As the 2020 presidential campaign revs up, the normal ways of dealing with it seem hopelessly inadequate. Fact-checking seems antiquated in the face of a president who’s closing in on 20,000 false or misleading statements and a press corps that remains hopelessly befuddled in how to respond.
But there is another way the press — or failing that, citizens themselves — can cut through the blizzard of disinformation. That’s explained in a forthcoming book by Texas A&M communications professor Jennifer Mercieca, “Demagogue for President: The Rhetorical Genius of Donald Trump.” A historian of American political rhetoric, Mercieca traces Trump’s strategies in the 2016 campaign, finding that they conform to consistent rhetorical patterns.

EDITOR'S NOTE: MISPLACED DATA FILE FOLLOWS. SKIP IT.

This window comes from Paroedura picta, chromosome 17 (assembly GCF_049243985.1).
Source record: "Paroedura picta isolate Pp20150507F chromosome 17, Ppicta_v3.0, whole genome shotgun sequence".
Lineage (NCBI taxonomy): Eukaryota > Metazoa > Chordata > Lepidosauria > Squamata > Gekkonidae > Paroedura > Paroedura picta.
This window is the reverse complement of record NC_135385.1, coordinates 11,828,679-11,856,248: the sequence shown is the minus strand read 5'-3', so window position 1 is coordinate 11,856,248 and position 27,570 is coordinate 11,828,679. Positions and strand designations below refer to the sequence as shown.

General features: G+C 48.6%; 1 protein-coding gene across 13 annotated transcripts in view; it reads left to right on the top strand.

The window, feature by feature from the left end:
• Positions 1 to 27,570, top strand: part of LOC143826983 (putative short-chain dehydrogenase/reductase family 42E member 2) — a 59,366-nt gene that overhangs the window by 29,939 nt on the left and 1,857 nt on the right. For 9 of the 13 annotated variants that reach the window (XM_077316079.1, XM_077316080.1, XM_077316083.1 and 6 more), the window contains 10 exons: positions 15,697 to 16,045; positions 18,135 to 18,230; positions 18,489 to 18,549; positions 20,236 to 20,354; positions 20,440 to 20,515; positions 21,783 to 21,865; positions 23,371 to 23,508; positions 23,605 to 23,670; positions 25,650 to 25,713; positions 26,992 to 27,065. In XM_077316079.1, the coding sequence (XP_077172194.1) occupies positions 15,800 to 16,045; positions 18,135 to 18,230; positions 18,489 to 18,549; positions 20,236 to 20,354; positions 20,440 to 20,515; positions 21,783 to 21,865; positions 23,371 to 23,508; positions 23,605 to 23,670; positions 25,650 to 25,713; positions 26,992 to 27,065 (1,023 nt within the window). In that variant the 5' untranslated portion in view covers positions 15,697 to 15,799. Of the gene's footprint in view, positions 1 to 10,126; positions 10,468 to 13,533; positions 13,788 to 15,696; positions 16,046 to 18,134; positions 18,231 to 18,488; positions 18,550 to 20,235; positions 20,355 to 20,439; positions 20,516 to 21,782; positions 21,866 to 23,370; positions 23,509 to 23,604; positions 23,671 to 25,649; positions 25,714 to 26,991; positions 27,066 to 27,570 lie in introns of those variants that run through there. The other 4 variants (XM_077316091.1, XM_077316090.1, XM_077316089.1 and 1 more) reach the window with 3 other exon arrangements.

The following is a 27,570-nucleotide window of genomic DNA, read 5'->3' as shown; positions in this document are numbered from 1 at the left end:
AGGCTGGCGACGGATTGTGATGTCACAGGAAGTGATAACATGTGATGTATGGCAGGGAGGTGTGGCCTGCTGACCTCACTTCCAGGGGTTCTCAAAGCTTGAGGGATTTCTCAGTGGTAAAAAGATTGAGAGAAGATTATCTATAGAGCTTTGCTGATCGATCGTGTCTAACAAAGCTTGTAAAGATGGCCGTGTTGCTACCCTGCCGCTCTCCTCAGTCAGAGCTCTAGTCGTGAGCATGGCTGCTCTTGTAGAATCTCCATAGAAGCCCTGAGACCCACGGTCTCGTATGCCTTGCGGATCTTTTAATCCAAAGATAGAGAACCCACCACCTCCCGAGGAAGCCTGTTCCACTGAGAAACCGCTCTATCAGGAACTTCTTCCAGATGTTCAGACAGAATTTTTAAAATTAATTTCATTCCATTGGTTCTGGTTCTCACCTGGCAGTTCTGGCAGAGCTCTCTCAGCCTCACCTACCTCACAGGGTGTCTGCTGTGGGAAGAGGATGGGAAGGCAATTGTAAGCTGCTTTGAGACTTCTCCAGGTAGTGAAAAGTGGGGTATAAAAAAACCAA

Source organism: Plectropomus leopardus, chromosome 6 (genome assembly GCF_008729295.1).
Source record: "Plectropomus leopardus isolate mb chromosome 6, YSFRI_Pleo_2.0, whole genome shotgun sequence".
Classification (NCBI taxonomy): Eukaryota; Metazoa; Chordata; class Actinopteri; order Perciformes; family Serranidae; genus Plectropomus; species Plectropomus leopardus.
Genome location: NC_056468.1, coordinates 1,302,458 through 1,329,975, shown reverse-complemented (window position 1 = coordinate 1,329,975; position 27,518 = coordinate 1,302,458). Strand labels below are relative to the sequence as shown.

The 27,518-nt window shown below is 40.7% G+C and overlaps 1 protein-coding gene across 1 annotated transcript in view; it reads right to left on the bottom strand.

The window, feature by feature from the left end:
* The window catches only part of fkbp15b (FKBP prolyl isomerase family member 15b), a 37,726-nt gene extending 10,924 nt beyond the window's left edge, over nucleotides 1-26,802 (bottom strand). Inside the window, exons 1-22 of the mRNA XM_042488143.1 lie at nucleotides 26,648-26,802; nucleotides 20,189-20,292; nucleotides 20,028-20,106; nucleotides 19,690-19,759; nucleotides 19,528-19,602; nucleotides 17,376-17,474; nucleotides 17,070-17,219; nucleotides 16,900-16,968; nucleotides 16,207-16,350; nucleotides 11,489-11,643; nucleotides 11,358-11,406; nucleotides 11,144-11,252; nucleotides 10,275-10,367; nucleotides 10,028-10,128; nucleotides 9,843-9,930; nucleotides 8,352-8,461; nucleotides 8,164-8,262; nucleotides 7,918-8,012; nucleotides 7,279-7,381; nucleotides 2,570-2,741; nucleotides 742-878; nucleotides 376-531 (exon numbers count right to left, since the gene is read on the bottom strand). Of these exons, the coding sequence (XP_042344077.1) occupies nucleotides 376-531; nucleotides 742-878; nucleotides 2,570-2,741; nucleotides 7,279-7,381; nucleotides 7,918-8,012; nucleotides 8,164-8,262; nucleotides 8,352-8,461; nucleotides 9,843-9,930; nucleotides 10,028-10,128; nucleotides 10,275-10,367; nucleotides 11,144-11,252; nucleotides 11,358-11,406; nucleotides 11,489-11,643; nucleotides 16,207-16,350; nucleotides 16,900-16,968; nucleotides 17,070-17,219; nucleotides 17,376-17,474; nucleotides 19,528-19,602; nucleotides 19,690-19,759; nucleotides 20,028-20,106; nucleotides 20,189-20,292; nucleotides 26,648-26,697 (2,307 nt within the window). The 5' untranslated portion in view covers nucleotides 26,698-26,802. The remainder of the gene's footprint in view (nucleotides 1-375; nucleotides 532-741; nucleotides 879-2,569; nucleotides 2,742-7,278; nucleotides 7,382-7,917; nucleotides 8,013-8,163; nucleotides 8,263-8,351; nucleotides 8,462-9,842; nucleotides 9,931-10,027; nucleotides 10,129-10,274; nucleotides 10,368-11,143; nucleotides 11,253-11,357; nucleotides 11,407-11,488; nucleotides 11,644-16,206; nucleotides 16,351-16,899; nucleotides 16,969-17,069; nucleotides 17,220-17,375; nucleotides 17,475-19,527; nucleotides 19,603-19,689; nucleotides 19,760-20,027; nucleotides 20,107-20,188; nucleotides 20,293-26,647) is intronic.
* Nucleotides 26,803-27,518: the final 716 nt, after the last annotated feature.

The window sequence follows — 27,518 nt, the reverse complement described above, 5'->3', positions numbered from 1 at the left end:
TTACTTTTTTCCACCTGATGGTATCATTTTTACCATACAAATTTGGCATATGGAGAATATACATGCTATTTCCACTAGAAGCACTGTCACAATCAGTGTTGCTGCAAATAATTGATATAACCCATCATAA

Trump’s sheer volume of false or misleading claims is more than anyone can hope to handle, but Mercieca identifies just six distinctive patterns — three that are used to sow division in the country at large, and three that are used to unify his supporters. Some of these you already know: Trump’s penchant for ad hominem attacks is impossible to miss. But for all the times such attacks have been pointed out or even decried, precious little insight has been gained into why Trump engages in them and why they seem to work — much less how he combines them with other rhetorical devices.